The cross-sectional study has been based on the implementation of the Obstetric Appropriateness Evaluation Protocol (OAEP) in seven hospitals to determine inappropriate hospital admissions and days of stay. The outcomes were: inappropriateness of admission and "percentage of inappropriateness" for one hospitalization. A total number of 2196 clinical records were reviewed. The mean percentage of inappropriateness for hospitalization was 22%. The percentage of inappropriateness for the first 10 d of hospitalization peaked in correspondence of the fourth (42%). The logistic regression model on inappropriated admission reported that emergency admission was a protective factor (OR = 0.4) and to be hospitalized in wards with ≥30 beds risk factor (OR = 5.12). The second linear model on "percentage of inappropriateness" showed that inappropriated admission and wards with ≥30 beds increased the percentage (p < 0.001); whereas the admission in Teaching Hospitals was inversely associated (p < 0.001). The present study suggests that the percentage of inappropriate admission depends especially on the inappropriate admission and the large number of beds in obstetric wards. This probably indicates that management of big hospitals, which is very complex, needs improving the processes of support and coordination of health professionals. The OAEP tool seems to be an useful instrument for the decision-makers to monitor and manage the obstetric wards. © 2014 Informa UK Ltd. All rights reserved.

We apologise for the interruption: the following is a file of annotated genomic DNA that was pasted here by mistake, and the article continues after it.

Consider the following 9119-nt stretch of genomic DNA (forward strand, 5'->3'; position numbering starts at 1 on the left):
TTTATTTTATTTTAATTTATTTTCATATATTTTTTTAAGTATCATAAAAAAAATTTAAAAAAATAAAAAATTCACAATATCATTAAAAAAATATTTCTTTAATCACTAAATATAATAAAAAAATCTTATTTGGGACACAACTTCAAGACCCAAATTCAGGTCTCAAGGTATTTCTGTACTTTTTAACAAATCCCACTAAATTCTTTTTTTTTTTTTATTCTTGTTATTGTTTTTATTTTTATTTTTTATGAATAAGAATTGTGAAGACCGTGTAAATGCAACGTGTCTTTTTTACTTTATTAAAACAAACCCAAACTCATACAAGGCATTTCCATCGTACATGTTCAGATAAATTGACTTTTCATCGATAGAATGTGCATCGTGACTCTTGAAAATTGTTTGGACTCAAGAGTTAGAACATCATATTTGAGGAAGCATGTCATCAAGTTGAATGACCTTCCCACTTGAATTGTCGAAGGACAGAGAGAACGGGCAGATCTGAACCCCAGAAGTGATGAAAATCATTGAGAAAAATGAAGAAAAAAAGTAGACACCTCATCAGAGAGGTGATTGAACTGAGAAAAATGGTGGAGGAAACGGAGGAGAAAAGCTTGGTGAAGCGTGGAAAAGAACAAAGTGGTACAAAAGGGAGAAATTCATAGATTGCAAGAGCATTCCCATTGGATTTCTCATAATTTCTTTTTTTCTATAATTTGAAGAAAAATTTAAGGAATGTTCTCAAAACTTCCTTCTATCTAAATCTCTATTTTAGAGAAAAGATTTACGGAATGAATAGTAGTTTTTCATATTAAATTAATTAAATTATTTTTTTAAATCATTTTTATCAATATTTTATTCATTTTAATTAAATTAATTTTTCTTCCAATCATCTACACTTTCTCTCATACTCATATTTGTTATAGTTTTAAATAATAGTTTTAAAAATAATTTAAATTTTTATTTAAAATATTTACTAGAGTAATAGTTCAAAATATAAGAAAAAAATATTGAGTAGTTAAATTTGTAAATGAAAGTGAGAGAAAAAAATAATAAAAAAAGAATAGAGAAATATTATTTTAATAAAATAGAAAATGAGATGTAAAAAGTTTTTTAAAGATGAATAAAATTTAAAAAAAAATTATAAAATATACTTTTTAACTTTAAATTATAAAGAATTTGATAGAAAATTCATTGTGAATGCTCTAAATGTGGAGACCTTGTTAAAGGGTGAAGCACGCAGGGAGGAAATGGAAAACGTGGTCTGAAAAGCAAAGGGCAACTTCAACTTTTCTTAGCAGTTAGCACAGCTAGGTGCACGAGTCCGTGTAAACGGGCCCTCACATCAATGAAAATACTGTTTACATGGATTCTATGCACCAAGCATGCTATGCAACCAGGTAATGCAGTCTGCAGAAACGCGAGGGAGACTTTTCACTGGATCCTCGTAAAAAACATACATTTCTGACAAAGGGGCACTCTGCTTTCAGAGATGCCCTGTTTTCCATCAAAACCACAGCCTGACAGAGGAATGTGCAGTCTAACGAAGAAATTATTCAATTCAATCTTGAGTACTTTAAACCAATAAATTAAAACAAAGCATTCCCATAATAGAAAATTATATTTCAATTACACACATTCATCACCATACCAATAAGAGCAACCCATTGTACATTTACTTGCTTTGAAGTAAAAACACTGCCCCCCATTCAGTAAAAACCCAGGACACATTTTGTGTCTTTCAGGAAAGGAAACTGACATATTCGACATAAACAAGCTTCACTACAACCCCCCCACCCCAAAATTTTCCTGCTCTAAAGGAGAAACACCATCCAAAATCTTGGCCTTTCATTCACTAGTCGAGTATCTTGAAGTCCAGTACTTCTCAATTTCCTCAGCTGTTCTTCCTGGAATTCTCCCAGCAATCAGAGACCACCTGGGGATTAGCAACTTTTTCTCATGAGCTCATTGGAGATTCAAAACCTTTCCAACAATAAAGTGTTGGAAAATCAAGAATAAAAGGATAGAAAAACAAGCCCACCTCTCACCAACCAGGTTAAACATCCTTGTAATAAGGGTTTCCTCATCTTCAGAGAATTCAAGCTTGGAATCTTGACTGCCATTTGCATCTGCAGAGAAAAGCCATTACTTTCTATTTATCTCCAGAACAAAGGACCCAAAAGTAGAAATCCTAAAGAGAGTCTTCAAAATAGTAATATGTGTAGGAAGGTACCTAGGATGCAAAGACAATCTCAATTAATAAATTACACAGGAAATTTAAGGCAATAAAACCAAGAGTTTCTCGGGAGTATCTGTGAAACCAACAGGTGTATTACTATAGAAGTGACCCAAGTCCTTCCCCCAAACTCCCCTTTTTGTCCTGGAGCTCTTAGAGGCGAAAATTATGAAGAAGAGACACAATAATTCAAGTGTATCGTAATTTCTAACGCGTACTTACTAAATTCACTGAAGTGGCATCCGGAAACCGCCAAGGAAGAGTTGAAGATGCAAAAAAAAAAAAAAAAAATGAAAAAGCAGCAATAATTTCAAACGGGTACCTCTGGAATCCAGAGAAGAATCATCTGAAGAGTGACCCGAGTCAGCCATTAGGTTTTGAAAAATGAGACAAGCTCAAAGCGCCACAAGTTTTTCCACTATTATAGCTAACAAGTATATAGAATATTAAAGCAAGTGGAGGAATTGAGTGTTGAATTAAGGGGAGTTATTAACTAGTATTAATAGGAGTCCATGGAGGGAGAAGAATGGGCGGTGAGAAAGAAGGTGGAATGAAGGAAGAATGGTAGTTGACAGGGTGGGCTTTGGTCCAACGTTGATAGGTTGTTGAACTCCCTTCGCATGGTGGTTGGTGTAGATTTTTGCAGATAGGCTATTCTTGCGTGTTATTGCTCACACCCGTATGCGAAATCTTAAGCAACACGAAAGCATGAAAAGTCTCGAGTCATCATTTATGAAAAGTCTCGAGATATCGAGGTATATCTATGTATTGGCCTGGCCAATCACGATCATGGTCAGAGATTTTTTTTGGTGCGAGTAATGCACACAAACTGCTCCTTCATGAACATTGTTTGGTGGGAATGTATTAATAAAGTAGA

- Pediatrics, Perinatology, and Child Health
- Obstetrics and Gynaecology